The post-Covid economic order – editorials
It is now clear that the coronavirus pandemic (Covid-19) will not only have enormous costs in terms of loss of life and public health, but it will also cause enormous economic suffering. The nature of the disease is such that there is an inherent tension between preserving lives, implying large-scale blockades, travel restrictions and social distancing, and economic activity, which is based on mobility, migration, supply chains, trade, demand, and consumption. Governments around the world have intervened, to varying degrees, to minimize distress. But what does the crisis say, as well as the nature of the response, about the new global economic paradigm?
The welfare state is back. This is the most significant transformation in decades in the formulation of world economic policies. To be sure, the welfare element of state policy, even in the most developed capitalist democracies, never completely vanished. But the prevailing wisdom was that the state should fulfill its central role of providing basic public services and act as a regulator, and let the rest be determined by the market. But it is clear that governments will now have to intervene in all elements of economic life. For the poor, food and cash transfers will come true; for citizens in general, free or subsidized medical care should be considered; for the unemployed, subsidies may have to be instituted; for companies and companies, fiscal support must be provided, tax concessions must be granted and demand must be created through public interventions; For the working class, public spending should increase. The irony is that at a time when the world is dominated by right-wing leaders, the economic argument of the global left has prevailed.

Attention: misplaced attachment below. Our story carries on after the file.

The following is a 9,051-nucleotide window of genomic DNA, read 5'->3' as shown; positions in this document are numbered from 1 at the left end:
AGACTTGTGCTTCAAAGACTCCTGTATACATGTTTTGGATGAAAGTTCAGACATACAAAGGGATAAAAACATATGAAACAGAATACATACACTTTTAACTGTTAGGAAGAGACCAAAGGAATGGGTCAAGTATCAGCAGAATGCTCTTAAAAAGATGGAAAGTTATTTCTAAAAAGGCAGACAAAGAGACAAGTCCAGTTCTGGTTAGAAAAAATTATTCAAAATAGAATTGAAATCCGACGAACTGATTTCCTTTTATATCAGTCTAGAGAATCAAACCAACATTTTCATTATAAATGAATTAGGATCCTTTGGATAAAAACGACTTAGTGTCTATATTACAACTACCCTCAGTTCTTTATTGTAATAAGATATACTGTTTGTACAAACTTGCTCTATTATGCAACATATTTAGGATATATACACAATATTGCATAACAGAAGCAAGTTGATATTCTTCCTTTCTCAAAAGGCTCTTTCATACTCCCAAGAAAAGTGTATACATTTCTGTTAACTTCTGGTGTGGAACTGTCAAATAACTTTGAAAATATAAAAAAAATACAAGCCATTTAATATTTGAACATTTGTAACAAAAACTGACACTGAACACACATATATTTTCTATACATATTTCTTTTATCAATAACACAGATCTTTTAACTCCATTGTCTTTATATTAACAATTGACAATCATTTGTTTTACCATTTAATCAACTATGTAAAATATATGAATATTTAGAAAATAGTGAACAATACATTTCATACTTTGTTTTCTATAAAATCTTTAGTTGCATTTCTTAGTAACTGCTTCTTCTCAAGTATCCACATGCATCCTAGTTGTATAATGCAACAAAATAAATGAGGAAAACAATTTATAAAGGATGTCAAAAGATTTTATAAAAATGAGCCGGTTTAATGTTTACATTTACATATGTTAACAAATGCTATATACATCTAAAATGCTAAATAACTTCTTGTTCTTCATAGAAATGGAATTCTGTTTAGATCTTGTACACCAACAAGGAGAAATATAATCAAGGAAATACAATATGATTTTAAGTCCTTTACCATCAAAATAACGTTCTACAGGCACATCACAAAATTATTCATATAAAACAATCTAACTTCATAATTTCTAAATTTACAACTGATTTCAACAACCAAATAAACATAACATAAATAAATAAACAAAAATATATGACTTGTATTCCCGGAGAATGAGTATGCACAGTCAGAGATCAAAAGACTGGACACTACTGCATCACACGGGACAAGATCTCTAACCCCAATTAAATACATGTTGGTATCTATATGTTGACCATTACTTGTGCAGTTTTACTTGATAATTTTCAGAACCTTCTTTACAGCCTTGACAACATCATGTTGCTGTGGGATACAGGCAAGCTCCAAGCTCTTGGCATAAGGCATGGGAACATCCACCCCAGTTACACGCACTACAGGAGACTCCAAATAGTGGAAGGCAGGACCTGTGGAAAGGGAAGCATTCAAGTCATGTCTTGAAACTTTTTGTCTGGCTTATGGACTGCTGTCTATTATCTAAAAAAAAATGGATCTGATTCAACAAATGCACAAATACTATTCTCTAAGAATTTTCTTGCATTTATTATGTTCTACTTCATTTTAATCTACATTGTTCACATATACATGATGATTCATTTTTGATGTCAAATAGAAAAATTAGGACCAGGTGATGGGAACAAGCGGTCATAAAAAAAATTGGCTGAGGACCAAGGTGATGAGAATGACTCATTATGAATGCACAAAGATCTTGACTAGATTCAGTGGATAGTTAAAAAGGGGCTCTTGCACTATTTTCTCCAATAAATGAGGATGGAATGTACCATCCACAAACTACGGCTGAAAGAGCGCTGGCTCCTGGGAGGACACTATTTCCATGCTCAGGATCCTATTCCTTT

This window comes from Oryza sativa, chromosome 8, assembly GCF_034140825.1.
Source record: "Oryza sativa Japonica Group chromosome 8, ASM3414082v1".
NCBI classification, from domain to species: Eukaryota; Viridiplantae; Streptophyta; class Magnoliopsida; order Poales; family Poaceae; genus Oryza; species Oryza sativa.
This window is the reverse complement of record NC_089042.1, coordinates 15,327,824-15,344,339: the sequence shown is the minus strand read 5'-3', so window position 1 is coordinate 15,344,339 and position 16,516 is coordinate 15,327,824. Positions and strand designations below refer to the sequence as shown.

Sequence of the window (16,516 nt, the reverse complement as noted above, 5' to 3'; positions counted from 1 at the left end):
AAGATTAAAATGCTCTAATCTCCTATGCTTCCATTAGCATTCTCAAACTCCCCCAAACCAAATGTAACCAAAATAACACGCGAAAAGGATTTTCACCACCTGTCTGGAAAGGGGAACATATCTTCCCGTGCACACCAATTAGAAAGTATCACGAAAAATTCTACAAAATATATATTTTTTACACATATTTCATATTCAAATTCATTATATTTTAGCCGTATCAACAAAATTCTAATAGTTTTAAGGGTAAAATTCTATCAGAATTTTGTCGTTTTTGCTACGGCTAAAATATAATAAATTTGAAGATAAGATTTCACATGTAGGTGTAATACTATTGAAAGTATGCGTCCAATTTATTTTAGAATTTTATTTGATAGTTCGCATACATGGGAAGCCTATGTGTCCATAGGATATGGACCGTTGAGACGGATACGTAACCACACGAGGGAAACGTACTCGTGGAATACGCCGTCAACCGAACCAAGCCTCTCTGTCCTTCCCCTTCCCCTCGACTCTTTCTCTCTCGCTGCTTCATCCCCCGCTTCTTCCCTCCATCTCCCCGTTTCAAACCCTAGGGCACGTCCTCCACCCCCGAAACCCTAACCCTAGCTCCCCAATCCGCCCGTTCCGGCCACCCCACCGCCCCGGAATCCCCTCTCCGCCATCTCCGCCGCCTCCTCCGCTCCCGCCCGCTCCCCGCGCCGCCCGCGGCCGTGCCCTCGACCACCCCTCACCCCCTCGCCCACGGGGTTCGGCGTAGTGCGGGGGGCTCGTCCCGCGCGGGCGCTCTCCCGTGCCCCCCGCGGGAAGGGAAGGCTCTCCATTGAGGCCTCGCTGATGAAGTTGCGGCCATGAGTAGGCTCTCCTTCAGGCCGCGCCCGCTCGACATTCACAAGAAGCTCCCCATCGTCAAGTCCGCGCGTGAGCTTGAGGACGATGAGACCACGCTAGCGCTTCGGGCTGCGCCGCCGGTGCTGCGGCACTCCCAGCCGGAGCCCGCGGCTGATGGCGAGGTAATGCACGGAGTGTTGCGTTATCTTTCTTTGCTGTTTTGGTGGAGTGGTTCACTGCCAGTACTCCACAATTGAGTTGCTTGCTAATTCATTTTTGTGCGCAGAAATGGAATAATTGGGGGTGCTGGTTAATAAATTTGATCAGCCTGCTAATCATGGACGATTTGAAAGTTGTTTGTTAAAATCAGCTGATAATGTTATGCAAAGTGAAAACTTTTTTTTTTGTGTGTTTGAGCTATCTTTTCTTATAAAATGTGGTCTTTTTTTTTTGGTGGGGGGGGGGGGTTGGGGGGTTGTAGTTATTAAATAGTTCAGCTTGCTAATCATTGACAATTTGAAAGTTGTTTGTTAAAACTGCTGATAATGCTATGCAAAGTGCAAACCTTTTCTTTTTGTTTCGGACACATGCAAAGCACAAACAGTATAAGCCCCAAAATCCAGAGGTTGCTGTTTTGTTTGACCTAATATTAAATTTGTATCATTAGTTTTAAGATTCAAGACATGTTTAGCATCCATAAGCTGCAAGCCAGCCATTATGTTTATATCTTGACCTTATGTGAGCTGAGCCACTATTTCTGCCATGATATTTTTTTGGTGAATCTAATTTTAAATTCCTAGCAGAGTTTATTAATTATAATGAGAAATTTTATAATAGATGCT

But this does not mean a return to the old ways of conducting economic transactions, since the other most significant change will be the improved role of technology. Undoubtedly, technological advances were already driving economic integration in unprecedented ways. This is what made working from home possible. But expect increased reliance on technology now and a reduction in the human interface, in the way people live their lives, spend their money, work, operate businesses, interact with friends and family, and create communities. All this accelerates the digital transformation, which, in turn, will be detrimental. Both the government and the private sector will be affected by this. It is this twin process, of welfare and a greater role for the State, on the one hand, and technological disruption, on the other, that will dictate the post-pandemic order.